The end of summer is a strange moment.
The energy of back-to-school jitters permeates everything. Fashion releases its flimsiest glossies in preparation for the cinder-block September issues. Galleries shutter, giving their artists and proprietors a chance to check in with the Midwest and assure their families that they’re getting enough to eat and thus return to September a few pounds thicker for the fall previews. New York and Paris turn into sweaty metropolitan ghost-towns, those with means having fled for more habitable climes and health insurance companies commence their deceptively-named “open enrollment” periods. The promise of new beginnings hangs around like an obsequious cousin. Even I get swept up in it. Whether I’m in school or not, I always work up some notion that buying new clothes these days is an inalienable right.
The opening of Barry McGee’s mid-career survey at the Berkeley Art Museum coincided with the first day of classes at UC Berkeley, and on this day the galleries are noticeably more packed than usual with undergrads—some clutching still-shrinkwrapped textbooks—taking advantage of a rare opportunity to view street art in the East Bay (in a museum, anyway).
The show covers McGee’s work from roughly 1989 to the present, with a corresponding progression in scale and spectacle. The first gallery is nearly overtaken by a large, sprawling cluster of household frames, some containing modest drawings on found paper, others framing patches of discarded produce boxes that betray a fondness for vegetables depicted as monarchs. They don’t complement or converse with one another. If anything, the juxtaposition draws more attention to pieces of signage: practically invisible characters of visual culture that, in their native context, tend to pass our eyes unnoticed. McGee’s characters don’t want to stick out so much as blend in with them. Despite the crowds, this portion of the show is nearly empty. There’s an unmitigated sincerity to the installation that makes immediately apparent McGee’s place in the elevation of street art over the past twenty years, right up until MOCA effectively put the kibosh on it last year with Art in the Streets, in which McGee also participated, as evidenced by the whirring, buzzing motion pieces in the main gallery that seem to be transplanted directly from that show. The overturned van and recreated bodega installations were a more spectacular mode of “bringing the urban condition inside the space of the gallery” that don’t blend with the environment so much as impose one type of environment onto another. That might be more in line with graffiti ethos than the homey collection of frames, but it still brings to mind the inside-as-outside themed nightclub scene from the 1998 film A Night at the Roxbury. Also Applebee’s.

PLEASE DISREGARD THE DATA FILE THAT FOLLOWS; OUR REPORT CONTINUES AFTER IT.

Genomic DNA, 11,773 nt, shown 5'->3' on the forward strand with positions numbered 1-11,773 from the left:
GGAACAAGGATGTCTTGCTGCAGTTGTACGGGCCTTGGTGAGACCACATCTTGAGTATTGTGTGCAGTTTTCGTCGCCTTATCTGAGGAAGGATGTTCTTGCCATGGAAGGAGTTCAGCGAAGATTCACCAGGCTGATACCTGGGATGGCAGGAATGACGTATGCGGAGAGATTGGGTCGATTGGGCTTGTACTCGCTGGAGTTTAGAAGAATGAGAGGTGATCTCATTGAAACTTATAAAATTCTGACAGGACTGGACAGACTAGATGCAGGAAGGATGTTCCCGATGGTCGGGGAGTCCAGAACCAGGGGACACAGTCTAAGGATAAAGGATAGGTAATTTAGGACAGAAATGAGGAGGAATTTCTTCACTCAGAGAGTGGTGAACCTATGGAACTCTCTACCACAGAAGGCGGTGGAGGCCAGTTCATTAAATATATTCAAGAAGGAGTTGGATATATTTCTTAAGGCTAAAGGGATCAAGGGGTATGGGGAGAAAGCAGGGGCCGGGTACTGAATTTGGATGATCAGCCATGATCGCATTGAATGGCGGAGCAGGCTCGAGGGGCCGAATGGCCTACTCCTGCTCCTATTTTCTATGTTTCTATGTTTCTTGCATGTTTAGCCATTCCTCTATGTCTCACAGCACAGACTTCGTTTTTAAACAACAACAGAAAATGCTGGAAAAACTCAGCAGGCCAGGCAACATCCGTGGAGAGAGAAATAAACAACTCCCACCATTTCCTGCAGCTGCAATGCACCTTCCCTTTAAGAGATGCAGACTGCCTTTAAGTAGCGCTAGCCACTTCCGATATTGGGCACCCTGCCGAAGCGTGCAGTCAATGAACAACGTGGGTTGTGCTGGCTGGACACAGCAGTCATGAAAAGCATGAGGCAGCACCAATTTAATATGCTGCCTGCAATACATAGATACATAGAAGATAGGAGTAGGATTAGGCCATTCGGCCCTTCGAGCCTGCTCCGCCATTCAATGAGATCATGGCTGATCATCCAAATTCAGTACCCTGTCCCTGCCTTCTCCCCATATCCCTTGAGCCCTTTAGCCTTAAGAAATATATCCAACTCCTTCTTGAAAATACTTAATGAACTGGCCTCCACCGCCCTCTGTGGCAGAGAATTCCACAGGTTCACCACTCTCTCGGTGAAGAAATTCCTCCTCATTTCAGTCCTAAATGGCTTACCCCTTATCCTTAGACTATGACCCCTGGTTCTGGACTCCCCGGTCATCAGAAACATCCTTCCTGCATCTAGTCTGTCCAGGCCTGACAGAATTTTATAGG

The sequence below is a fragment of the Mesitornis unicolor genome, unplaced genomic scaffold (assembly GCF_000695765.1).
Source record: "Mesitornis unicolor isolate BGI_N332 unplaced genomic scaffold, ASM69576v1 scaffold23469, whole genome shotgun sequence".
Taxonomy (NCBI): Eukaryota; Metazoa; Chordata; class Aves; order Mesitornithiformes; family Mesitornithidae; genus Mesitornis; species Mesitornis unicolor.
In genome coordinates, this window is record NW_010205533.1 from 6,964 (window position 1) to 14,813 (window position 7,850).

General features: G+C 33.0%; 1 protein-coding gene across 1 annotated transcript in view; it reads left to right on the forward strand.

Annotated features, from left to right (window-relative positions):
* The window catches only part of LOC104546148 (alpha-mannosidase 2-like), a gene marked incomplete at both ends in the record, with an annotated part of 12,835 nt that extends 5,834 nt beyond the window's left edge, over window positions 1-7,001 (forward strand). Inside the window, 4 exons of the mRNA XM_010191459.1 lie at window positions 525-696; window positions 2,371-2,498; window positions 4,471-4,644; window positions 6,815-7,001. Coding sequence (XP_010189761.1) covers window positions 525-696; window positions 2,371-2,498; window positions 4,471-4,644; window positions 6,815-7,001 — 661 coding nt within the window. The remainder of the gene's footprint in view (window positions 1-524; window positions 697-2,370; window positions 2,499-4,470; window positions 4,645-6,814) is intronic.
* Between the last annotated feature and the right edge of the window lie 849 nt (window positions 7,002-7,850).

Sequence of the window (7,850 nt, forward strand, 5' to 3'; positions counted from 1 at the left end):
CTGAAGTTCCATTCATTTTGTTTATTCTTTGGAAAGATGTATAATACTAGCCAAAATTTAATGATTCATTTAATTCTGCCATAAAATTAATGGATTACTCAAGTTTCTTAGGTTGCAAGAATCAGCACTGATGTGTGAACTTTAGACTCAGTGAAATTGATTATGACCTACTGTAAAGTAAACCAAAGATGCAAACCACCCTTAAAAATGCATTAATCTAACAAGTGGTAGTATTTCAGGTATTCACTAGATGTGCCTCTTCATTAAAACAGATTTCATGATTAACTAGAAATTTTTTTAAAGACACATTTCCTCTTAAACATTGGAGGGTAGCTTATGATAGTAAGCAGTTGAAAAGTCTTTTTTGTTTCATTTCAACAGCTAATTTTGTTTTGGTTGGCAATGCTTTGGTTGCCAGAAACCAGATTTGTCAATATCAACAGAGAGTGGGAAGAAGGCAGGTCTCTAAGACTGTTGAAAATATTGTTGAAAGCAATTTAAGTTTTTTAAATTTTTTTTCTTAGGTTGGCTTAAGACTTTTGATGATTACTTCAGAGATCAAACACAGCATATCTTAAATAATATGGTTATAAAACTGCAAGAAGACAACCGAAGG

I left my camera and phone back at the coat check, because I recall BAM has a strict no photography policy, but a large sign near the gift shop explained that visitors were invited to share their photos of the Barry McGee exhibit to a public Flickr pool. And share they did. The clicking of cameras and phones was matched only by the buzzing of the kinetic pieces scattered throughout the show, including one small, carved wooden bust that was rigged to repeatedly bang his head against the wall (my favorite). I don’t understand the reasoning behind this exception to the rule (and it is an exception, as visitors are still banned from taking photos in any of the other exhibits on view); it seems museum goers are being encouraged to view the art the same way we lamentably tend to view the rest of the world: through an iPhone.
In light of someone like REVOK, who synthesized his graffiti roots and enduring interest in the politics of public space into a compelling art practice, the problems of how to exhibit street art seem like a missed opportunity. In the meanwhile, McGee’s mechanized mannequins dressed as taggers will continue to sweep their arms robotically over the walls, spray cans in hand, with nothing coming out.
(All images: Barry McGee, Installation view of Barry McGee, on view at the UC Berkeley Art Museum and Pacific Film Archive (BAM/PFA) from August 24 through December 9, 2012. Photo: Sibila Savage.)